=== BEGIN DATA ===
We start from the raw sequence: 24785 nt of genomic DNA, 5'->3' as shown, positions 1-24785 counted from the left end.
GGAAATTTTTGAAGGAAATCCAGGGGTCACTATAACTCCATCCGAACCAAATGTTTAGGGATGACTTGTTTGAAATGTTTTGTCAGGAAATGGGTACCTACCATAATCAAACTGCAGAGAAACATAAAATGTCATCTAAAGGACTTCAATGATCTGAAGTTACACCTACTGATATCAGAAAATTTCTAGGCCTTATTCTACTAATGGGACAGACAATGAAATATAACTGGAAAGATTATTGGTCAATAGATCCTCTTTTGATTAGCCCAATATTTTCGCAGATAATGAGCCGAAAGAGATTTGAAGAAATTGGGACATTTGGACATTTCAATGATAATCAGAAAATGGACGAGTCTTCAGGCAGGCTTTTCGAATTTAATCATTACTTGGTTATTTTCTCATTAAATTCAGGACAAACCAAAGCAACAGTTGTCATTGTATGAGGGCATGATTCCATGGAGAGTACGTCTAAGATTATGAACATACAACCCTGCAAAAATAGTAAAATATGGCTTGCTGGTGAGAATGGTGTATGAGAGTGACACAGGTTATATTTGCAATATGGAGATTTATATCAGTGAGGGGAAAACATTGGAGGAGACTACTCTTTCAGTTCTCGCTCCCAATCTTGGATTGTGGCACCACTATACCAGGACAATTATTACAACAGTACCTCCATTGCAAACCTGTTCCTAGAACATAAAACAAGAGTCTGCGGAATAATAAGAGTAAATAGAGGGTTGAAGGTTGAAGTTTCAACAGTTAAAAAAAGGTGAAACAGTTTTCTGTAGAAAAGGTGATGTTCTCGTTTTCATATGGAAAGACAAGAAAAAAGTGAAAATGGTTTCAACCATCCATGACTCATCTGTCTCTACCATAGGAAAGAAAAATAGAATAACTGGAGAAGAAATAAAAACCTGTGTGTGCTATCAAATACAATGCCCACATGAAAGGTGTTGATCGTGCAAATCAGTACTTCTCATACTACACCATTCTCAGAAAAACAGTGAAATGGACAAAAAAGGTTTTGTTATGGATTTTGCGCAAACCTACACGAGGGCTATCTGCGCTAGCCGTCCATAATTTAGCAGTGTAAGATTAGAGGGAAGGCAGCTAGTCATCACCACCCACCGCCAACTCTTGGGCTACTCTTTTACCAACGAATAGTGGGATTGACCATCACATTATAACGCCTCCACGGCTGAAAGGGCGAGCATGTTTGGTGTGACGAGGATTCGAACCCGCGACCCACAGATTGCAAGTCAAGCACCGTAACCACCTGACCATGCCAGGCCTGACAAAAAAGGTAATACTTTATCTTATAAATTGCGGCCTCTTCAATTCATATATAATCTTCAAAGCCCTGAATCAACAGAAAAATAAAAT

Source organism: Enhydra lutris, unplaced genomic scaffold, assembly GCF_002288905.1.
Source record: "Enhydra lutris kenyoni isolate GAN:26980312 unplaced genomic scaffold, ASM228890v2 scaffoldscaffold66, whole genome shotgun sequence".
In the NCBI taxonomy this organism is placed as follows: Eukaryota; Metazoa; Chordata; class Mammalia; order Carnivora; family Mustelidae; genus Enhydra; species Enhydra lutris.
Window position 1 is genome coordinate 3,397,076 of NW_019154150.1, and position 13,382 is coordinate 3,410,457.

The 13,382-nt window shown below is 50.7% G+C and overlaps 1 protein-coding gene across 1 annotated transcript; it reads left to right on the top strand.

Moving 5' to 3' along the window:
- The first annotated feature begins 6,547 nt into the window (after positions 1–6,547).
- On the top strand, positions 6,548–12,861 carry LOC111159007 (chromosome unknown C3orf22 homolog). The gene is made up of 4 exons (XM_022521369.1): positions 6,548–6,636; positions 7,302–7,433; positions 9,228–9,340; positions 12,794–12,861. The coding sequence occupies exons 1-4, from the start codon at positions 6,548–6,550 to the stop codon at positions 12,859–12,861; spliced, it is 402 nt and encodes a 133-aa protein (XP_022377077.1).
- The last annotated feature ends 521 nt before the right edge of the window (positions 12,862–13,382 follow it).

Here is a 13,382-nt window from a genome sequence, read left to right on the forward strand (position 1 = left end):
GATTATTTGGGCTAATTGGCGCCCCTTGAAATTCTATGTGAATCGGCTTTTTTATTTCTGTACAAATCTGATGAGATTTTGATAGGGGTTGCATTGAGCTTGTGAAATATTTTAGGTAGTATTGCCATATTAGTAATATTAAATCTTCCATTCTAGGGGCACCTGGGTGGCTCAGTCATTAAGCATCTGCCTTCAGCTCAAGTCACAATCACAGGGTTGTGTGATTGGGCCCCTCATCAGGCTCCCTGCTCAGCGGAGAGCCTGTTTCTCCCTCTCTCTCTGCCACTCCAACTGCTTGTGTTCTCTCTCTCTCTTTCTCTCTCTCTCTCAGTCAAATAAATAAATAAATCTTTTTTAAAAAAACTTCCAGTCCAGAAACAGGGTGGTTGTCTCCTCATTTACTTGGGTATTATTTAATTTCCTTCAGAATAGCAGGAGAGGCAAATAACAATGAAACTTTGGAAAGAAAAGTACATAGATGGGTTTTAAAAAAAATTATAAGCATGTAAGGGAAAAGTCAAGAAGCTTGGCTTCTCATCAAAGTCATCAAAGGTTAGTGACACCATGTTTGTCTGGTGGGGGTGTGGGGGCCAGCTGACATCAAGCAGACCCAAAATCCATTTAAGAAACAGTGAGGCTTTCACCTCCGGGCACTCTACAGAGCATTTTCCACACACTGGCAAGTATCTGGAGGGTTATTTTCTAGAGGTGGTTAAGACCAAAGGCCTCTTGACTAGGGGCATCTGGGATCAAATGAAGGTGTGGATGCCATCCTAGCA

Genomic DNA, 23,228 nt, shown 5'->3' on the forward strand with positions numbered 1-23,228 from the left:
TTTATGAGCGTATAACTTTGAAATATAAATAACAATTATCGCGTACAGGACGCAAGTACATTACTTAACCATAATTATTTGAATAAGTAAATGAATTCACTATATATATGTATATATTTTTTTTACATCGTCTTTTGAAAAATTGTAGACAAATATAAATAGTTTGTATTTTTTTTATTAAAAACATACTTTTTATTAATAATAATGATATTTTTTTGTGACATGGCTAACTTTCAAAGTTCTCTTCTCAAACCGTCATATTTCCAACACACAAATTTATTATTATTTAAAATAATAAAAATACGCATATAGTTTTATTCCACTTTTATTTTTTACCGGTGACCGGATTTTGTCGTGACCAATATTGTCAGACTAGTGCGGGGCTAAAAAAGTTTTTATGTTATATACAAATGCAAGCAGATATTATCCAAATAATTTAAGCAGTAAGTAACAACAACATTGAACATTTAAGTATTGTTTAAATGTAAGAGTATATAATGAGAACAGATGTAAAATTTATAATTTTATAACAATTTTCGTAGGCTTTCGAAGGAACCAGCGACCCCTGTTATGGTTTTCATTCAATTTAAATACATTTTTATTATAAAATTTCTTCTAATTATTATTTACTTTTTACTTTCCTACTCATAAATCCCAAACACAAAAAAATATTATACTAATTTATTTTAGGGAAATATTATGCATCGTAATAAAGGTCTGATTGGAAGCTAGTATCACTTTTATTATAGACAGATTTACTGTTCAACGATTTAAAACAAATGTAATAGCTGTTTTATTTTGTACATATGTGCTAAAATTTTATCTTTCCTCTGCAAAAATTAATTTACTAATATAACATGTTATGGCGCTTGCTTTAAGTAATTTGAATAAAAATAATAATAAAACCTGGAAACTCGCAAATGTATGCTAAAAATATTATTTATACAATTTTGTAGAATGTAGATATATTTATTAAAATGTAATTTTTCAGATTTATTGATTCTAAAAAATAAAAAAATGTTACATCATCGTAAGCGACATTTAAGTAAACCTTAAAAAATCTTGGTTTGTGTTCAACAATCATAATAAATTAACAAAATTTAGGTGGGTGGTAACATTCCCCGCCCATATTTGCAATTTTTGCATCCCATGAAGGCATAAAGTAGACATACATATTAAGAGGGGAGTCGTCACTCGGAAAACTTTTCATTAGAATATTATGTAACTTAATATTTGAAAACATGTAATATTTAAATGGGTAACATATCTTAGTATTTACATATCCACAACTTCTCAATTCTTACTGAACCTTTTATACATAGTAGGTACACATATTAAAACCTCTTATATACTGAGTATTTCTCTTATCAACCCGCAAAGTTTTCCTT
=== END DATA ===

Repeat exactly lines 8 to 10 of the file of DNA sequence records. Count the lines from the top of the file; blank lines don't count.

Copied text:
Moving 5' to 3' along the window:
- The first annotated feature begins 6,547 nt into the window (after positions 1–6,547).
- On the top strand, positions 6,548–12,861 carry LOC111159007 (chromosome unknown C3orf22 homolog). The gene is made up of 4 exons (XM_022521369.1): positions 6,548–6,636; positions 7,302–7,433; positions 9,228–9,340; positions 12,794–12,861. The coding sequence occupies exons 1-4, from the start codon at positions 6,548–6,550 to the stop codon at positions 12,859–12,861; spliced, it is 402 nt and encodes a 133-aa protein (XP_022377077.1).